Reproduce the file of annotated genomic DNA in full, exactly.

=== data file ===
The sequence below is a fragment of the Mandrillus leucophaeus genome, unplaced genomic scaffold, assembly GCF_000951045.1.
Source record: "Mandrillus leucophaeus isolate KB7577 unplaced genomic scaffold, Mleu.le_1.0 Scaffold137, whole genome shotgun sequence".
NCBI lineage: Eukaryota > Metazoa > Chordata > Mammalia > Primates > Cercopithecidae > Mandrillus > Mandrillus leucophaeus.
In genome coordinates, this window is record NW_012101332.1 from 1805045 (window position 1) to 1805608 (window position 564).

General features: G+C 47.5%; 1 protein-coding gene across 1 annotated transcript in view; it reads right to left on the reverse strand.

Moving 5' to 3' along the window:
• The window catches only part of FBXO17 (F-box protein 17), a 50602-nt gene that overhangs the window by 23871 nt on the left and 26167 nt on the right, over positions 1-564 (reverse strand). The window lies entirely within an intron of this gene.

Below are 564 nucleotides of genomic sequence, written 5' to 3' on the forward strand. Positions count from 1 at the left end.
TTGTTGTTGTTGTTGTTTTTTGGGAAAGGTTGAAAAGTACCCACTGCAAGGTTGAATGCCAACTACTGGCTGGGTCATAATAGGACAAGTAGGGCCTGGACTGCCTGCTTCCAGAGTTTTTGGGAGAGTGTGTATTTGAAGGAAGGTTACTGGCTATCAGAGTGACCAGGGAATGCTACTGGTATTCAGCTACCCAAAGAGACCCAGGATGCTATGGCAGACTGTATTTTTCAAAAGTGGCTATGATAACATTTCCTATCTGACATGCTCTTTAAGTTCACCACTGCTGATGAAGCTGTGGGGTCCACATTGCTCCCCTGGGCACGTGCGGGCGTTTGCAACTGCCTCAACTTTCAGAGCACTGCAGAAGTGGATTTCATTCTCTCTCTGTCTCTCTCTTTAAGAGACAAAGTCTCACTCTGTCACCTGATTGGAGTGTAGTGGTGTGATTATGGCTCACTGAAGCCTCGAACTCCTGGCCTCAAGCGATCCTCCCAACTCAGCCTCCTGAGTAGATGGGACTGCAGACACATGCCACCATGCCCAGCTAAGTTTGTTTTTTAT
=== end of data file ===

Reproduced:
The sequence below is a fragment of the Mandrillus leucophaeus genome, unplaced genomic scaffold, assembly GCF_000951045.1.
Source record: "Mandrillus leucophaeus isolate KB7577 unplaced genomic scaffold, Mleu.le_1.0 Scaffold137, whole genome shotgun sequence".
NCBI lineage: Eukaryota > Metazoa > Chordata > Mammalia > Primates > Cercopithecidae > Mandrillus > Mandrillus leucophaeus.
In genome coordinates, this window is record NW_012101332.1 from 1805045 (window position 1) to 1805608 (window position 564).

General features: G+C 47.5%; 1 protein-coding gene across 1 annotated transcript in view; it reads right to left on the reverse strand.

Moving 5' to 3' along the window:
• The window catches only part of FBXO17 (F-box protein 17), a 50602-nt gene that overhangs the window by 23871 nt on the left and 26167 nt on the right, over positions 1-564 (reverse strand). The window lies entirely within an intron of this gene.

Below are 564 nucleotides of genomic sequence, written 5' to 3' on the forward strand. Positions count from 1 at the left end.
TTGTTGTTGTTGTTGTTTTTTGGGAAAGGTTGAAAAGTACCCACTGCAAGGTTGAATGCCAACTACTGGCTGGGTCATAATAGGACAAGTAGGGCCTGGACTGCCTGCTTCCAGAGTTTTTGGGAGAGTGTGTATTTGAAGGAAGGTTACTGGCTATCAGAGTGACCAGGGAATGCTACTGGTATTCAGCTACCCAAAGAGACCCAGGATGCTATGGCAGACTGTATTTTTCAAAAGTGGCTATGATAACATTTCCTATCTGACATGCTCTTTAAGTTCACCACTGCTGATGAAGCTGTGGGGTCCACATTGCTCCCCTGGGCACGTGCGGGCGTTTGCAACTGCCTCAACTTTCAGAGCACTGCAGAAGTGGATTTCATTCTCTCTCTGTCTCTCTCTTTAAGAGACAAAGTCTCACTCTGTCACCTGATTGGAGTGTAGTGGTGTGATTATGGCTCACTGAAGCCTCGAACTCCTGGCCTCAAGCGATCCTCCCAACTCAGCCTCCTGAGTAGATGGGACTGCAGACACATGCCACCATGCCCAGCTAAGTTTGTTTTTTAT